I think what satellites are really good at is taking images of the same object or small piece of land repeatedly and looking for changes (silo added, submarine/ship moved from alongside a pier, etc.). 

In a war, I would think the available satellite tracking would be focused on high priority land based targets (missile silos, HQs, bases, etc.) rather than trying to dynamically track ships at sea.

I know someone is going to pound out a comment that a satellite can image a playing card in someone’s hand from up in space.  That’s probably true – if the location of the person is precisely known.  I’m not sure how that translates to spotting ships but the argument is used, nevertheless.  Consider though, the area being scanned if that level of zoom is used – a square meter, maybe?  Scanning the ocean a square meter at a time to look for ships would take forever.  Zooming out and scanning hundreds of square miles at a time will speed up the process but the contacts become mere pinpoints that are not readily identifiable.

Finally, in a high intensity war the satellites of both sides will be priority targets from day one and functioning satellites may become a rarity very quickly.

Now, let’s change tacks and consider what happens when a satellite does find and identify an enemy ship.  I have no idea how foreign countries operate their satellites but I would guess that, like any large organization, the findings go through multiple levels of bureaucracy (or command and control, if you prefer) where the findings are sorted and, eventually, disseminated to the units that can benefit from the information.  That process takes significant amounts of time.  By the time the data makes its way to a unit that could initiate an attack, the target has moved a significant distance.  Many people seem to have the idea that satellites are directly hooked into individual ships and planes thereby providing real time targeting data.  I’m pretty certain this isn’t the case.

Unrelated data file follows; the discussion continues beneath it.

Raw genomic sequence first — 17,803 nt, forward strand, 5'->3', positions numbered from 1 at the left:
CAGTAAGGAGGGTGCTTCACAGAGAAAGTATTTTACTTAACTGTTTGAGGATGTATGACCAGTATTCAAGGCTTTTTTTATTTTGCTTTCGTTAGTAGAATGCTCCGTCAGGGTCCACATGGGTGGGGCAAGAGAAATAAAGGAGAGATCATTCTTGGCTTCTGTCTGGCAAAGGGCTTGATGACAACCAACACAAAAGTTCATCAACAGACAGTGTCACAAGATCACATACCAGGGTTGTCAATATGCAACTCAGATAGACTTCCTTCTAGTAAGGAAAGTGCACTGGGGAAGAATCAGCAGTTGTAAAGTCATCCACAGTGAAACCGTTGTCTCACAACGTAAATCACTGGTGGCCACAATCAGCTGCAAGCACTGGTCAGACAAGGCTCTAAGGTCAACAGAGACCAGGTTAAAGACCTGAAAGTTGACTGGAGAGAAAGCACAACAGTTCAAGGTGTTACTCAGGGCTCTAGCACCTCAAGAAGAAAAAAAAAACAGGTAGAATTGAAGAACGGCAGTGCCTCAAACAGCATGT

In summary, satellites are a valuable and useful surveillance tool but hardly the all-seeing eye in the sky that many make them out to be.  The best use seems to be as monitors of fixed points, looking for changes from day to day.

Wednesday, December 4, 2013

The Cart Before The Horse

Consider these observations …

  • The Navy is beginning to find and define missions that the LCS can perform well and that will play to the ship’s strengths.

  • Suggestions are being floated to build armored vehicles and weapons that will fit in the MV-22 in order to better support air assaults.

  • AirSea Battle is being adapted to make better use of our existing assets.

  • Our new acquisition programs are producing weapons and systems that are shaping our strategy, doctrine, and tactics for decades to come.

  • The Marine Corps is in the process of being resized and reshaped to fit budget constraints.

  • Our nuclear deterrence doctrine has been modified to reflect the decrease in the number of SSBNs we’ll have after the replacement SSBN program is complete.

  • Torpedo capability may be removed from the design of the SSBN(X) to accommodate budget constraints.

  • The Marines are conducting studies to determine what size, shape, speed amphibious combat vehicle they need to fit within the budget.

  • JSF was designed to fit the maximum amount of technology in the airframe while still being affordable (yes, cost has become an issue but the intent is unchanged).

I could go on with an endless list but this will suffice.

These examples all seem to demonstrate an adaptive Navy/Marine force that is recognizing budget limitations and still looking for ways to make the most of what they have.  As you know, I’m highly critical of Navy leadership but these examples do show innovation and adaptability, right? 

In addition, these examples all have one thing in common – they’re all backwards!  Huh?!  Backwards?  What does that mean?  It means that the action cited is divorced from, and preceeding, what should be the rationale for the action.  The rationale should come first and the action should then logically follow.  These examples have it backward.  Let’s look a bit closer at some of them and you’ll see what I mean.